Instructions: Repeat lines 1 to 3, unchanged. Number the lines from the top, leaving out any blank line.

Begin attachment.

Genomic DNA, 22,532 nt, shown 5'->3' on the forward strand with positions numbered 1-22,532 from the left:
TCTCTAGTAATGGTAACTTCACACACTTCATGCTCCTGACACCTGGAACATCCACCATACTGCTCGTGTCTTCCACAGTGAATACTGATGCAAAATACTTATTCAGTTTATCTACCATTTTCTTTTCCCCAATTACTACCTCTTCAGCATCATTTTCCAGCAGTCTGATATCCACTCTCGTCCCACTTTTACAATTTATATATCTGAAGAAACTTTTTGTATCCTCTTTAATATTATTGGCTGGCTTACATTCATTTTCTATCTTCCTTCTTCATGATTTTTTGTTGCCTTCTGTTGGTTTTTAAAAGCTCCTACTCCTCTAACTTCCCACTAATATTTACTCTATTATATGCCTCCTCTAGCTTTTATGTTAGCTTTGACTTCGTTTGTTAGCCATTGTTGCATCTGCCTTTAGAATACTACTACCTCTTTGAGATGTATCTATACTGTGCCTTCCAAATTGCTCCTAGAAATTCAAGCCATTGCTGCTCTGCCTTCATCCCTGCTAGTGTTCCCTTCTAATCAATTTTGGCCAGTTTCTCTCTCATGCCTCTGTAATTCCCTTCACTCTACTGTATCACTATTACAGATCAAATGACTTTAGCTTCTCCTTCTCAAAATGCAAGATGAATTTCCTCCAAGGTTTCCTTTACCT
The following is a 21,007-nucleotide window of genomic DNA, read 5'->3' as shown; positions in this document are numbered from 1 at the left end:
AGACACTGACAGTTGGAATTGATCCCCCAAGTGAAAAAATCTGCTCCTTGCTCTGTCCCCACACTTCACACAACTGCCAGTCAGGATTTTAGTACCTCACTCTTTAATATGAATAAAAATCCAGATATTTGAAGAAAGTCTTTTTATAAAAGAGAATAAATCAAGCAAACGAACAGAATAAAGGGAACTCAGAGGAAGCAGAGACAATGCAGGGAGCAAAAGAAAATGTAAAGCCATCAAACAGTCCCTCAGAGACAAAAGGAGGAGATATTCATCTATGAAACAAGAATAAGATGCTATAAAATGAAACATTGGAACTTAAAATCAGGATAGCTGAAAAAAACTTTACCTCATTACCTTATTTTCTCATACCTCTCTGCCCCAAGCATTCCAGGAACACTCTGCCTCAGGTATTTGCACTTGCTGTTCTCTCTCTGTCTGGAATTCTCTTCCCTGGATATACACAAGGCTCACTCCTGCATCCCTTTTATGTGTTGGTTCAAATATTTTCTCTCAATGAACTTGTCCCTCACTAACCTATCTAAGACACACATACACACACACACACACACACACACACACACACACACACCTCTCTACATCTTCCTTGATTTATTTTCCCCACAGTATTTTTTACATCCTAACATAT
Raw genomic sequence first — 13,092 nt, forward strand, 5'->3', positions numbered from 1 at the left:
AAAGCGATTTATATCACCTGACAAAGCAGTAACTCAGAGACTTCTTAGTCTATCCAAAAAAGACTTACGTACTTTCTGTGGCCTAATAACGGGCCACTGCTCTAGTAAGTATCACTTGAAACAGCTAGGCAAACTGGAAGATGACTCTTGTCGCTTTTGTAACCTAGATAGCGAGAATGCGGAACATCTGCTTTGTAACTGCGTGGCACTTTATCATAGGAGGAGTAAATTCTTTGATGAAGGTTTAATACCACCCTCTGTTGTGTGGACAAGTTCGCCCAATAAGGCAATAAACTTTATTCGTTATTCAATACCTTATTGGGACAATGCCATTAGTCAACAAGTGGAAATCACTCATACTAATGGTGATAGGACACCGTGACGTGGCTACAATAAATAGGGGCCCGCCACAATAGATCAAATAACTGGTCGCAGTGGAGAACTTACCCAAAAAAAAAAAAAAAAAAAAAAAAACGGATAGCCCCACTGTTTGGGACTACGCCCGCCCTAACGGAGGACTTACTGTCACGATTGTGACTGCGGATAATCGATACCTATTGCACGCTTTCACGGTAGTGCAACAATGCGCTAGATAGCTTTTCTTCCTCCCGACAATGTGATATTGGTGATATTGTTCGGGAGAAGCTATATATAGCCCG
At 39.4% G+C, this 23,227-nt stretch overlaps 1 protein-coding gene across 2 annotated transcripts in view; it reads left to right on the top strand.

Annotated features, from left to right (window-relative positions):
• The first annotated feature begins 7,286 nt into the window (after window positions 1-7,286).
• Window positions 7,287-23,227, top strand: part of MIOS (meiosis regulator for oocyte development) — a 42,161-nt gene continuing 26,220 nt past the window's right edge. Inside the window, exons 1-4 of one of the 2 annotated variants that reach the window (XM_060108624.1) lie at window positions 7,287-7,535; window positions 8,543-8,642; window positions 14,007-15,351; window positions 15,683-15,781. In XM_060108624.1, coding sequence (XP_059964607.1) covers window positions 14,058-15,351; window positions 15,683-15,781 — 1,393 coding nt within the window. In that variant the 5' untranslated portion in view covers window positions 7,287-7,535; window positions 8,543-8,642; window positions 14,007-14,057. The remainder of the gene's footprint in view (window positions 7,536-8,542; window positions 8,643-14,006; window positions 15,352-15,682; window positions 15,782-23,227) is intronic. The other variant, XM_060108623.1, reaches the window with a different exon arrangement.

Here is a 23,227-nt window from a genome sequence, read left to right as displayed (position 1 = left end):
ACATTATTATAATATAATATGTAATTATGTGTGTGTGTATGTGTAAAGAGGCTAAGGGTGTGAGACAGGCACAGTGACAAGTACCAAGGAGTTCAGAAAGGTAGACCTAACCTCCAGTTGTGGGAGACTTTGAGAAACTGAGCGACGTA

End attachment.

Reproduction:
Genomic DNA, 22,532 nt, shown 5'->3' on the forward strand with positions numbered 1-22,532 from the left:
TCTCTAGTAATGGTAACTTCACACACTTCATGCTCCTGACACCTGGAACATCCACCATACTGCTCGTGTCTTCCACAGTGAATACTGATGCAAAATACTTATTCAGTTTATCTACCATTTTCTTTTCCCCAATTACTACCTCTTCAGCATCATTTTCCAGCAGTCTGATATCCACTCTCGTCCCACTTTTACAATTTATATATCTGAAGAAACTTTTTGTATCCTCTTTAATATTATTGGCTGGCTTACATTCATTTTCTATCTTCCTTCTTCATGATTTTTTGTTGCCTTCTGTTGGTTTTTAAAAGCTCCTACTCCTCTAACTTCCCACTAATATTTACTCTATTATATGCCTCCTCTAGCTTTTATGTTAGCTTTGACTTCGTTTGTTAGCCATTGTTGCATCTGCCTTTAGAATACTACTACCTCTTTGAGATGTATCTATACTGTGCCTTCCAAATTGCTCCTAGAAATTCAAGCCATTGCTGCTCTGCCTTCATCCCTGCTAGTGTTCCCTTCTAATCAATTTTGGCCAGTTTCTCTCTCATGCCTCTGTAATTCCCTTCACTCTACTGTATCACTATTACAGATCAAATGACTTTAGCTTCTCCTTCTCAAAATGCAAGATGAATTTCCTCCAAGGTTTCCTTTACCT
The following is a 21,007-nucleotide window of genomic DNA, read 5'->3' as shown; positions in this document are numbered from 1 at the left end: